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    Antibiotic overuse for acne common, misunderstood

    Recent research suggests dermatologists are prescribing antibiotics for acne patients even when the drugs are proven ineffective, and acne patients and their parents often underestimate the risks and potential consequences associated with antibiotic acne treatment.

    The evidence

    In a study published online September 30 in the Journal of the American Academy of Dermatology, New York University (NYU) researchers found the average duration of antibiotic use among dermatology patients with acne was 331.2 days. More than a third of those patients who were on antibiotics for a year or longer.

    The study’s lead author, Arielle Nagler, M.D., instructor, Ronald O. Perelman Department of Dermatology at NYU Langone Medical Center, told Dermatology Times that if a patient’s acne is not well controlled after six to eight weeks of antibiotic therapy, dermatologists should begin to discuss this with their patients and create alternative treatment plans.

    READ: Faster response to antibiotic therapy failure needed

    “Expert guidelines recommend responsible use of antibiotics in acne in light of emerging resistance. We found that patients who eventually received isotretinoin had extended exposure to antibiotics, exceeding recommendations. Early recognition of antibiotic failure and the need for isotretinoin can curtail antibiotic use,” the researchers concluded in the study’s abstract.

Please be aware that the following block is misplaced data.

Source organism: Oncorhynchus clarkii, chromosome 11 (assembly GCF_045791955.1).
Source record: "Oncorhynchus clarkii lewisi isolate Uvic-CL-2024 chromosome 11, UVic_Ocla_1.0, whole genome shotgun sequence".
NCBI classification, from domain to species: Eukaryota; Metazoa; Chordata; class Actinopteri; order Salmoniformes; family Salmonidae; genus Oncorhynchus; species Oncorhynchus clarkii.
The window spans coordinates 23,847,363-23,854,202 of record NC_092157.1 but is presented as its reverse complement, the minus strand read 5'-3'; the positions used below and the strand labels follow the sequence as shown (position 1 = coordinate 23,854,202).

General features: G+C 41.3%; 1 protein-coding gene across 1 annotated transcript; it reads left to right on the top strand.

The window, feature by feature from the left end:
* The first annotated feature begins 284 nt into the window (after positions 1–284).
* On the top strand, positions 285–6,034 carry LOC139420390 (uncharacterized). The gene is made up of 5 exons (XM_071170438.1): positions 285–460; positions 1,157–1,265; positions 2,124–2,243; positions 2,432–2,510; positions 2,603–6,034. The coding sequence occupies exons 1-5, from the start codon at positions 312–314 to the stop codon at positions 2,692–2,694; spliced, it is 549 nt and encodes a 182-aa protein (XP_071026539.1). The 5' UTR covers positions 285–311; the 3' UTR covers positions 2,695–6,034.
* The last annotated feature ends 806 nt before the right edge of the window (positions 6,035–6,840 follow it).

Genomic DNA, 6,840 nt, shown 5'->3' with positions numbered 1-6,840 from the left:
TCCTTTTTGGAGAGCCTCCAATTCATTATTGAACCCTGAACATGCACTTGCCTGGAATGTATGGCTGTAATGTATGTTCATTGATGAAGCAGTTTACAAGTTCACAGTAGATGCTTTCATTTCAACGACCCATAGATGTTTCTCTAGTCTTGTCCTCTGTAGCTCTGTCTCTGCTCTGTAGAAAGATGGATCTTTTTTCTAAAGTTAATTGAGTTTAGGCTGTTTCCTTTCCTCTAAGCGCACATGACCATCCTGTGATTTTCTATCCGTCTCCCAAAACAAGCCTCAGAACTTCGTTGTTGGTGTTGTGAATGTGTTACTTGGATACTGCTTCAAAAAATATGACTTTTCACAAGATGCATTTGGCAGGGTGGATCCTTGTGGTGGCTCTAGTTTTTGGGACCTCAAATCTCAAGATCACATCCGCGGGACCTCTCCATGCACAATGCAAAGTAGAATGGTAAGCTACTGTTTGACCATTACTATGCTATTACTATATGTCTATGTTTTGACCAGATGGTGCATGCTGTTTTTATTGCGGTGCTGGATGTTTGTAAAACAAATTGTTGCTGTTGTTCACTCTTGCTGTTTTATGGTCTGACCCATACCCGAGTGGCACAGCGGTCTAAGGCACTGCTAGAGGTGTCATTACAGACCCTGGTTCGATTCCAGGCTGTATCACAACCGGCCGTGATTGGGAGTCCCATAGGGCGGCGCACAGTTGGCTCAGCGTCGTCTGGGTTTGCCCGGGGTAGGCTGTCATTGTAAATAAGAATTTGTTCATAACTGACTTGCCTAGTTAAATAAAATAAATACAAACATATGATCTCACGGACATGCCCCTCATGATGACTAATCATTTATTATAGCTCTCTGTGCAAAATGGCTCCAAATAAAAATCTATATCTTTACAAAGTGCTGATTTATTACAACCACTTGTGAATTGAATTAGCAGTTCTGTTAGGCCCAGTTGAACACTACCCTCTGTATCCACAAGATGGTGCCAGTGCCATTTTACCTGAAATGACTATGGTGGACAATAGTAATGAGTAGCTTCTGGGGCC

While dermatologists might be overprescribing antibiotics for acne treatment, patients and their parents seem unaware of the consequences, as well as alternatives to antibiotic treatment for acne, according to a new survey by Galderma Laboratories. The survey of 809 acne patients and 210 parents of acne patients found:

    • Sixty-four percent of survey respondents were not aware that overuse of topical antibiotics to treat acne could make them a carrier of drug-resistant bacteria.
    • More than 50 percent of respondents had not spoken with their doctor about the risk of antibiotic use for acne treatment.
    • While 65 percent of respondents said that they try to avoid antibiotics unless they are the only option, only a third of those not prescribed antibiotic-free acne treatment were aware such treatments existed. 
    • Only 28 percent of those who were not prescribed antibiotic-free acne treatment had ever discussed antibiotic-free treatment for acne with their healthcare providers.

    NEXT: Talking points for dermatologists

    Lisette Hilton
    Lisette Hilton is president of Words Come Alive, based in Boca Raton, Florida.

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